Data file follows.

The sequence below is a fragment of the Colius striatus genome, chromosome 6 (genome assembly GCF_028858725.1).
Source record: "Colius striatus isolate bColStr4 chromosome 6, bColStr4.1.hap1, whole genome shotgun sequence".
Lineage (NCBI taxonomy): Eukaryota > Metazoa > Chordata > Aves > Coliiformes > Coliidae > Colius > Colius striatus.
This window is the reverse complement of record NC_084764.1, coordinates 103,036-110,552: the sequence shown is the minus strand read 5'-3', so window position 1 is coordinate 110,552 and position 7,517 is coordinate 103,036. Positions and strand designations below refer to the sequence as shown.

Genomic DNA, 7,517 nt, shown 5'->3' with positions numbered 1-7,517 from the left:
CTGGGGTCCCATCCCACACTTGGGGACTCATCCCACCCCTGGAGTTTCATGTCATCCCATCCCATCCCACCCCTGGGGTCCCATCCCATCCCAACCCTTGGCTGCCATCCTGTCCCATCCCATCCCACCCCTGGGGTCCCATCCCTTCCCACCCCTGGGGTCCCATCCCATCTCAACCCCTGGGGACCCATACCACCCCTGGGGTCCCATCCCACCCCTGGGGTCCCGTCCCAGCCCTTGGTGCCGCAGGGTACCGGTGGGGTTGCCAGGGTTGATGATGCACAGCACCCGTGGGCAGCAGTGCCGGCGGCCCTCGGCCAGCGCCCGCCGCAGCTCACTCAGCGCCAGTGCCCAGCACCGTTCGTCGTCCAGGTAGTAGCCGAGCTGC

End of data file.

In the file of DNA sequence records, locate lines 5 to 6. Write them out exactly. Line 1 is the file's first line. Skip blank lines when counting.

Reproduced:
Genomic DNA, 7,517 nt, shown 5'->3' with positions numbered 1-7,517 from the left:
CTGGGGTCCCATCCCACACTTGGGGACTCATCCCACCCCTGGAGTTTCATGTCATCCCATCCCATCCCACCCCTGGGGTCCCATCCCATCCCAACCCTTGGCTGCCATCCTGTCCCATCCCATCCCACCCCTGGGGTCCCATCCCTTCCCACCCCTGGGGTCCCATCCCATCTCAACCCCTGGGGACCCATACCACCCCTGGGGTCCCATCCCACCCCTGGGGTCCCGTCCCAGCCCTTGGTGCCGCAGGGTACCGGTGGGGTTGCCAGGGTTGATGATGCACAGCACCCGTGGGCAGCAGTGCCGGCGGCCCTCGGCCAGCGCCCGCCGCAGCTCACTCAGCGCCAGTGCCCAGCACCGTTCGTCGTCCAGGTAGTAGCCGAGCTGC